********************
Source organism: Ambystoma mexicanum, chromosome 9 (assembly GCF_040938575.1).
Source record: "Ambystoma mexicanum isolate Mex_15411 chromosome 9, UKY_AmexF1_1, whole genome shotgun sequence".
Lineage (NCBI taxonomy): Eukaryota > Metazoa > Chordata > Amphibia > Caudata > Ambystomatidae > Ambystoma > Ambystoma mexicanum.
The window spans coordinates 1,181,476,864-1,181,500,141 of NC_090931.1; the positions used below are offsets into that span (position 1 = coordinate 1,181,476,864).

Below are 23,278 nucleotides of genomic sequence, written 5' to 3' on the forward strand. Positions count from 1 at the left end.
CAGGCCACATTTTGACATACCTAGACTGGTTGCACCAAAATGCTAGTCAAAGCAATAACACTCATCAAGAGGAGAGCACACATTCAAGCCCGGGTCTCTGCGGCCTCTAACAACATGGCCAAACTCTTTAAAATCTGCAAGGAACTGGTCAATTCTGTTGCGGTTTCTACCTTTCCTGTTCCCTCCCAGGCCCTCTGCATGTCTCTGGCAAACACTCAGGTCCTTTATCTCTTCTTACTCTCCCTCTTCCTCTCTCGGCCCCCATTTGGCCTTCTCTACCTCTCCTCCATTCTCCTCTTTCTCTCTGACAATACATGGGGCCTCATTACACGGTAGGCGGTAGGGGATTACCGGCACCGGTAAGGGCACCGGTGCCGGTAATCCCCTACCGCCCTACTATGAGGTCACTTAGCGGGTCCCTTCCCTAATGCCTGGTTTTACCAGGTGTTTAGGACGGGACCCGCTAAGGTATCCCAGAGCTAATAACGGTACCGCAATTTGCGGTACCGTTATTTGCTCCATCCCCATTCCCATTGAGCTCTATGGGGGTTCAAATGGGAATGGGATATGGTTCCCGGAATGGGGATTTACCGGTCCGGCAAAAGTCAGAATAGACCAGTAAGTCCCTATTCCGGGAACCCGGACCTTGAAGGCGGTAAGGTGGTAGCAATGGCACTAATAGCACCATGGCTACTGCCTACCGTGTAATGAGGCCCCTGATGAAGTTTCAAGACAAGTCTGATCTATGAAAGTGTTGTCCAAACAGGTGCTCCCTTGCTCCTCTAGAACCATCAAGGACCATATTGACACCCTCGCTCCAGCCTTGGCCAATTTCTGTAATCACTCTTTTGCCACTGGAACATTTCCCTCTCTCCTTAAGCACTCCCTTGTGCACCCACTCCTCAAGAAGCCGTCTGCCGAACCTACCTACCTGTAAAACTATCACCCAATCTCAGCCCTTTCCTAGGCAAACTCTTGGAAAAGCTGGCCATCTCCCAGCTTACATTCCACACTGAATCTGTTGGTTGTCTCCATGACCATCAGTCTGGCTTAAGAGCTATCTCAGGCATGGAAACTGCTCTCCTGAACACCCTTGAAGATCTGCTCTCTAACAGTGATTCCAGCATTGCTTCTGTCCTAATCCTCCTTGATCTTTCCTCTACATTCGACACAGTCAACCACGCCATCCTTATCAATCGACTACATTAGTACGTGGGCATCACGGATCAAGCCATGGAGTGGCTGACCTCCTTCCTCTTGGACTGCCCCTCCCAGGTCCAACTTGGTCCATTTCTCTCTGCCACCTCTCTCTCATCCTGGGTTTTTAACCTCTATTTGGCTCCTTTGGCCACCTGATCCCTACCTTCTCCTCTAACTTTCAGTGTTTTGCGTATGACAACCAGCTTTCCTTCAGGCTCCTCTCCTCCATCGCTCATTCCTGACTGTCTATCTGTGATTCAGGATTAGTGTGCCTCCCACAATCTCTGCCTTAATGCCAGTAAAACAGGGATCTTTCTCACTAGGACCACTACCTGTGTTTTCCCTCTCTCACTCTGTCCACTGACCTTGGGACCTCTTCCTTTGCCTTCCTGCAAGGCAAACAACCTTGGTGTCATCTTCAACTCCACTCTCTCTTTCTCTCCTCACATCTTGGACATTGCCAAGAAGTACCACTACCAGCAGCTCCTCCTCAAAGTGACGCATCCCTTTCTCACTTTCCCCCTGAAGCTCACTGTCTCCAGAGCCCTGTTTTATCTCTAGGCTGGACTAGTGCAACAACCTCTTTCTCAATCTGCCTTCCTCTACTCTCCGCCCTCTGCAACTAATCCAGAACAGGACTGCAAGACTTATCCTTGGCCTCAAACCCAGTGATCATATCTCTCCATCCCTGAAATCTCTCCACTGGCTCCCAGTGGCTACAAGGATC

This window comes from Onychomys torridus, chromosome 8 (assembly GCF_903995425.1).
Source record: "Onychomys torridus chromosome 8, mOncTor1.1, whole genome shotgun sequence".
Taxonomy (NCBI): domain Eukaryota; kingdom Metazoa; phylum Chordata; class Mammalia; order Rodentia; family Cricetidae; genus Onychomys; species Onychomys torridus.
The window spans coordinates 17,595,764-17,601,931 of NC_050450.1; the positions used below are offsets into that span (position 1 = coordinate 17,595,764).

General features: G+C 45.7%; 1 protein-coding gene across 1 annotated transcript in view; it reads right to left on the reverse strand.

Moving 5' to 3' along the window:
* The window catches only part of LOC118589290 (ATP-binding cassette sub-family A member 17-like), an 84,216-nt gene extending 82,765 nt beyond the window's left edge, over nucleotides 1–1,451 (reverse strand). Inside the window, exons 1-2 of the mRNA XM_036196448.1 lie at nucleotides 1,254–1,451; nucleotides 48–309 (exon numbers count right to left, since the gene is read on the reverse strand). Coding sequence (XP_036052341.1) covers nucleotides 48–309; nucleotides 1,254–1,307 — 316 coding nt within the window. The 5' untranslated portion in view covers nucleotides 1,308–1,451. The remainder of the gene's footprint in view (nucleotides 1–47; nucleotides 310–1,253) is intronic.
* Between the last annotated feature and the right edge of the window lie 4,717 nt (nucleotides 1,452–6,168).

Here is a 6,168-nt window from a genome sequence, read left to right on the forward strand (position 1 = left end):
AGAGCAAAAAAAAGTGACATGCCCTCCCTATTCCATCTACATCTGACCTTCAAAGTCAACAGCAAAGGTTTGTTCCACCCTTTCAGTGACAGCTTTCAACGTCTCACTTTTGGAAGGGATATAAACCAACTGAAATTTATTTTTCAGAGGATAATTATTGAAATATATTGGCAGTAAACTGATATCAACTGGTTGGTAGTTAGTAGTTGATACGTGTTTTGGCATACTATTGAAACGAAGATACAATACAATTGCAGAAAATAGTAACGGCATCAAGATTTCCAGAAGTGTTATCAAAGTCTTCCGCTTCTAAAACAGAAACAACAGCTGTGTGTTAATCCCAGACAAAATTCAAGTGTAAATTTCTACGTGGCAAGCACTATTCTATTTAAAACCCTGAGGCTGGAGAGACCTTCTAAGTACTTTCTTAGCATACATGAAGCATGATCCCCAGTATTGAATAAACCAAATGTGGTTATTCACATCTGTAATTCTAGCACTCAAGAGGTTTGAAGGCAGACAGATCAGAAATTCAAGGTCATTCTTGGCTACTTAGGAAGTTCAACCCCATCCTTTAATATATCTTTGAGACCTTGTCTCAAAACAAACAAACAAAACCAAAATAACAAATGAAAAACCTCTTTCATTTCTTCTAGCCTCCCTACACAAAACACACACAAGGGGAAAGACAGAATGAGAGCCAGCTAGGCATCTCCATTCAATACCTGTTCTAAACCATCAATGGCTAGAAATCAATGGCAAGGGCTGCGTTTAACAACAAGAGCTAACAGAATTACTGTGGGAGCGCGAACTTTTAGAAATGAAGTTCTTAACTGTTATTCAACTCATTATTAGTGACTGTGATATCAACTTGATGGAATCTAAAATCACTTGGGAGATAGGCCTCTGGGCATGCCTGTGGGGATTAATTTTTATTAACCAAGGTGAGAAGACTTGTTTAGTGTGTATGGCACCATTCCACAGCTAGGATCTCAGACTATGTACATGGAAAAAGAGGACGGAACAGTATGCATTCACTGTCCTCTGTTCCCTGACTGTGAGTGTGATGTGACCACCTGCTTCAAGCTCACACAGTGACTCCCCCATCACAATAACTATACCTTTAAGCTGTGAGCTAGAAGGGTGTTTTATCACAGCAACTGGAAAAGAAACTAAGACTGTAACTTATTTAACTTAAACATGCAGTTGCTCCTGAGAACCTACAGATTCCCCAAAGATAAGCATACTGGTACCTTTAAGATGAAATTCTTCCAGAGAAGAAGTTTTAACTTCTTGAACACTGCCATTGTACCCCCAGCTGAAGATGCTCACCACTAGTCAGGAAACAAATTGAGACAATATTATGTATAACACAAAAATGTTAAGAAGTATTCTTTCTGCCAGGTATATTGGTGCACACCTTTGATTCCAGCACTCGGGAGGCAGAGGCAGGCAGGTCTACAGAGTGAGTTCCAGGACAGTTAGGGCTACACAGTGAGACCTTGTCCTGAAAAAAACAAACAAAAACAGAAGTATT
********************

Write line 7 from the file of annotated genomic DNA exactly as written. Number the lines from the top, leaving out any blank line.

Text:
This window comes from Onychomys torridus, chromosome 8 (assembly GCF_903995425.1).